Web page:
Beebe’s Fiddler Crab, Uca beebei (Fiddler Crab of the Week)

Note: the fiddler crab of the week series was temporarily derailed due to some unexpected health issues, but will hopefully be back on track going forward.

This week we find another species from the Pacific coast of the Americas, Uca beebei, named after the famous naturalist, explorer and author William Beebe. This small species is found from El Salvador through Peru on open mudflats. In the Pacific entrance of the Panama canal it tends to be one of the more numerous species, often found mixed with larger species such as Uca stylifera or Uca heteropleura or more similarly sized species such as Uca deichmanni. Relative to many other species, it is also more of a generalist when it comes to substrate preference, ranging across both sandier and muddier mudflats. Not the most colorful species, it tends to be a grayish-brown with some teal on the back of the carapace; the long, slender fingers of the large claw are white, while the rest of the major limb often has dark purple highlights. The eyestalks are thick and yellow.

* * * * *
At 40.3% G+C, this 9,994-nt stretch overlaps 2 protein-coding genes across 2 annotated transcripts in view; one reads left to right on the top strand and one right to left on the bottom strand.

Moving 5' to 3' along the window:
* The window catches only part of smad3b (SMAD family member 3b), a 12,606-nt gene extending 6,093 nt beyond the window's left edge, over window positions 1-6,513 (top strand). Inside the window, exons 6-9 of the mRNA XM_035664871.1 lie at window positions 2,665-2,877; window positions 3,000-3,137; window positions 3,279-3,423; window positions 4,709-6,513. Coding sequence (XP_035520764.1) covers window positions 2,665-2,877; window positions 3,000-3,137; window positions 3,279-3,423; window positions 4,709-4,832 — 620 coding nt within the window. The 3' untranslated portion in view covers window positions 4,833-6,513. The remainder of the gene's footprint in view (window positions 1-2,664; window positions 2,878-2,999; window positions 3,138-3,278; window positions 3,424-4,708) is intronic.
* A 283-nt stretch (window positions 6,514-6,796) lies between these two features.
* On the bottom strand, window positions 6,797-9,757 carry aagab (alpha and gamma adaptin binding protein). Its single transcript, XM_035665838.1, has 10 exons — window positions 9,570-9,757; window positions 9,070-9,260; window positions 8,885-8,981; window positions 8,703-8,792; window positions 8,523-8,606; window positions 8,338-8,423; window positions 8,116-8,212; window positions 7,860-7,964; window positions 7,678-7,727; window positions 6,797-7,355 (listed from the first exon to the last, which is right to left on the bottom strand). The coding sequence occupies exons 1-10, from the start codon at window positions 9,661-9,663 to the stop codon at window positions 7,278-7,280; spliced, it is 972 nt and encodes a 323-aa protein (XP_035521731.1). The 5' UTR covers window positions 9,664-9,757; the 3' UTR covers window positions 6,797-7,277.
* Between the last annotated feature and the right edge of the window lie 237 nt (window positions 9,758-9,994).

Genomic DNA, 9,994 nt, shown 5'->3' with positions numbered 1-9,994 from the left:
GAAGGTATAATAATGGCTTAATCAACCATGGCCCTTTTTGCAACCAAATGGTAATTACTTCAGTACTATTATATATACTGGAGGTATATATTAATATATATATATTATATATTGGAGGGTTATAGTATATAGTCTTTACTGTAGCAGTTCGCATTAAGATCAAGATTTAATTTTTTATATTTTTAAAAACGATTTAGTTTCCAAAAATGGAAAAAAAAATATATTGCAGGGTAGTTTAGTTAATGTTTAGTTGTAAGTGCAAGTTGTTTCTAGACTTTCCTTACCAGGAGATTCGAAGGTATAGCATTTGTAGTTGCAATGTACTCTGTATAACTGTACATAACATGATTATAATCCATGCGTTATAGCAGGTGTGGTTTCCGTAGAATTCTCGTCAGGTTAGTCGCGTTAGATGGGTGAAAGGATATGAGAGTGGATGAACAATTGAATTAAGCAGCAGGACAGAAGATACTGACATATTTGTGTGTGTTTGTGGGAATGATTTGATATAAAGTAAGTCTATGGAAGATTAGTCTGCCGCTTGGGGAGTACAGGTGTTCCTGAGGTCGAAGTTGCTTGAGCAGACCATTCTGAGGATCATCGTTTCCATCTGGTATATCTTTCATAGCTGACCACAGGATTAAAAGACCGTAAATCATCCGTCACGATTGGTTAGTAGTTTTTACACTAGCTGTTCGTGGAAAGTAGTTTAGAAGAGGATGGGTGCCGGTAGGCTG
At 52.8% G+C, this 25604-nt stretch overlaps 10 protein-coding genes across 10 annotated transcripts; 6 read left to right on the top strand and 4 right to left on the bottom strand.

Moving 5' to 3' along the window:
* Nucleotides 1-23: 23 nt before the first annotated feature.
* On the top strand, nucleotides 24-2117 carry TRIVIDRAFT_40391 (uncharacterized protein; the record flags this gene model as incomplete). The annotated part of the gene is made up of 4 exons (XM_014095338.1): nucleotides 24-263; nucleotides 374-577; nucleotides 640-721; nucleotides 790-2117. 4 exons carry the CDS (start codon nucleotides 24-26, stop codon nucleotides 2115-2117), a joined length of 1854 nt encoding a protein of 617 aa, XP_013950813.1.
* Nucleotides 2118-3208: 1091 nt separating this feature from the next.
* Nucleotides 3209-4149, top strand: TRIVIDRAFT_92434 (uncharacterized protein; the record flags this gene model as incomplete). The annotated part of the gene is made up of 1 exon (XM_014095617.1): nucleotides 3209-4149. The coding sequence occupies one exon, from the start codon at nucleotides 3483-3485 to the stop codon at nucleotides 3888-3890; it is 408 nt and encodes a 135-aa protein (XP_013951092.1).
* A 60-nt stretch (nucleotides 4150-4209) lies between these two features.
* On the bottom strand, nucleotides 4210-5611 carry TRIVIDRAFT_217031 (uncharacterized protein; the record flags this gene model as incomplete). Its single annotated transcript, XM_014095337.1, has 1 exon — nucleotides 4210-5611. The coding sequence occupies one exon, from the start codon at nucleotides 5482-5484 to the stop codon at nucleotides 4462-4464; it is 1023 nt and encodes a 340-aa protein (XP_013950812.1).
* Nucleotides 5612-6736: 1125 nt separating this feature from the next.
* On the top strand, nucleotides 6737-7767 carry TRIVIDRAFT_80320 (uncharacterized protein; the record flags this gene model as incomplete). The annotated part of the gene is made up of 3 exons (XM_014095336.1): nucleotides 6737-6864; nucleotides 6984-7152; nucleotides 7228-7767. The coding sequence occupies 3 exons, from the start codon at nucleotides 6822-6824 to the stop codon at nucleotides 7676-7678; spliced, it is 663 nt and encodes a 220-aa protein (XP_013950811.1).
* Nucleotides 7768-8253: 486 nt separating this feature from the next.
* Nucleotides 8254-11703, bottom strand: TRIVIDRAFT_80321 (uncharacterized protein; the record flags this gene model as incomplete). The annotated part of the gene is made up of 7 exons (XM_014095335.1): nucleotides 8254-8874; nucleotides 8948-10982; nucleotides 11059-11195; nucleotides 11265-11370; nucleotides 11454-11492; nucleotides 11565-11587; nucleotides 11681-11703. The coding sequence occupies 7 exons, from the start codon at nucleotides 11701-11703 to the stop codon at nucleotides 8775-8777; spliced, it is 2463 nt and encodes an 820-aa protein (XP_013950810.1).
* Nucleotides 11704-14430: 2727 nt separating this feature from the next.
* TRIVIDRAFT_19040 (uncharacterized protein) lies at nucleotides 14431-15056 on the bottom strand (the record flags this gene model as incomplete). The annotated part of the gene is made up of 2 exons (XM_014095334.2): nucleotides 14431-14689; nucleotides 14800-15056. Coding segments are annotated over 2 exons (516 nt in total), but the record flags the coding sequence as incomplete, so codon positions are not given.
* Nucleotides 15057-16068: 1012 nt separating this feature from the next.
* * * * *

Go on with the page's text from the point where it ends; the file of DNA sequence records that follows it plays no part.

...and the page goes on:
Photo provided by Pat Backwell.

Unlike many of the other species in the series so far, Uca beebei is actually fairly well studied. John Christy and colleagues spent many years studying the behavior of this species in Panama. It has a fairly classic, basic wave, quickly moving laterally its claw to the side, then forward in an overhead circle back to the rest position. The small claw often goes up and down as well. The waving can be done either standing in place or sometimes shuffling toward or away from another crab.

Beebe’s Fiddler Crab is one of a number of species which build structures around the mouth of their burrow. As seen in the photo below, the males build a sort of wall or pillar or partial hood on one side of the burrow opening. The exact purpose of these structures is unknown, but in part it seems to be used as a beacon to allow themselves to find their burrow more quickly if they’ve wandered away from it.

Photo provided by Pat Backwell.